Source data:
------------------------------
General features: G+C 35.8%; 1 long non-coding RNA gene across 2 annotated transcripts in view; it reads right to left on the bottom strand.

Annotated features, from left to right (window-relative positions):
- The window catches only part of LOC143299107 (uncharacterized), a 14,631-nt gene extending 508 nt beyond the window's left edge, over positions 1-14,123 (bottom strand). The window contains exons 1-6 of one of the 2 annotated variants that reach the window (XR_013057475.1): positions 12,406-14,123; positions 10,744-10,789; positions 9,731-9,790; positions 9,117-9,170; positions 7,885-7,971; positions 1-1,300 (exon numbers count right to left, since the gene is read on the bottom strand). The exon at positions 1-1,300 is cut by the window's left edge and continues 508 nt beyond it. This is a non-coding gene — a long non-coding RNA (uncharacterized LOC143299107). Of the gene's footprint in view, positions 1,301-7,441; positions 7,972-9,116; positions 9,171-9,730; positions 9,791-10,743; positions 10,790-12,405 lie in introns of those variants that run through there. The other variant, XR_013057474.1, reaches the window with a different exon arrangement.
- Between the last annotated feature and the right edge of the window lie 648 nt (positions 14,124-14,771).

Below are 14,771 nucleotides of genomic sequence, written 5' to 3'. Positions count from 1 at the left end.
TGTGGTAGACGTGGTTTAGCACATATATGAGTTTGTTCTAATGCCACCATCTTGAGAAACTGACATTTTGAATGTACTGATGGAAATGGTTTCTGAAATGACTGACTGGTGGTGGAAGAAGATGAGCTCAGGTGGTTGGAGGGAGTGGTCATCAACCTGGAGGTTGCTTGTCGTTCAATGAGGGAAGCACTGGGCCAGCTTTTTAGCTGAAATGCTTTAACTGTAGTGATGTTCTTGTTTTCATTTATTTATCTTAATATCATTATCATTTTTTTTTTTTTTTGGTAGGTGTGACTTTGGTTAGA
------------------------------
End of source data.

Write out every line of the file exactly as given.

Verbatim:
General features: G+C 35.8%; 1 long non-coding RNA gene across 2 annotated transcripts in view; it reads right to left on the bottom strand.

Annotated features, from left to right (window-relative positions):
- The window catches only part of LOC143299107 (uncharacterized), a 14,631-nt gene extending 508 nt beyond the window's left edge, over positions 1-14,123 (bottom strand). The window contains exons 1-6 of one of the 2 annotated variants that reach the window (XR_013057475.1): positions 12,406-14,123; positions 10,744-10,789; positions 9,731-9,790; positions 9,117-9,170; positions 7,885-7,971; positions 1-1,300 (exon numbers count right to left, since the gene is read on the bottom strand). The exon at positions 1-1,300 is cut by the window's left edge and continues 508 nt beyond it. This is a non-coding gene — a long non-coding RNA (uncharacterized LOC143299107). Of the gene's footprint in view, positions 1,301-7,441; positions 7,972-9,116; positions 9,171-9,730; positions 9,791-10,743; positions 10,790-12,405 lie in introns of those variants that run through there. The other variant, XR_013057474.1, reaches the window with a different exon arrangement.
- Between the last annotated feature and the right edge of the window lie 648 nt (positions 14,124-14,771).

Below are 14,771 nucleotides of genomic sequence, written 5' to 3'. Positions count from 1 at the left end.
TGTGGTAGACGTGGTTTAGCACATATATGAGTTTGTTCTAATGCCACCATCTTGAGAAACTGACATTTTGAATGTACTGATGGAAATGGTTTCTGAAATGACTGACTGGTGGTGGAAGAAGATGAGCTCAGGTGGTTGGAGGGAGTGGTCATCAACCTGGAGGTTGCTTGTCGTTCAATGAGGGAAGCACTGGGCCAGCTTTTTAGCTGAAATGCTTTAACTGTAGTGATGTTCTTGTTTTCATTTATTTATCTTAATATCATTATCATTTTTTTTTTTTTTTGGTAGGTGTGACTTTGGTTAGA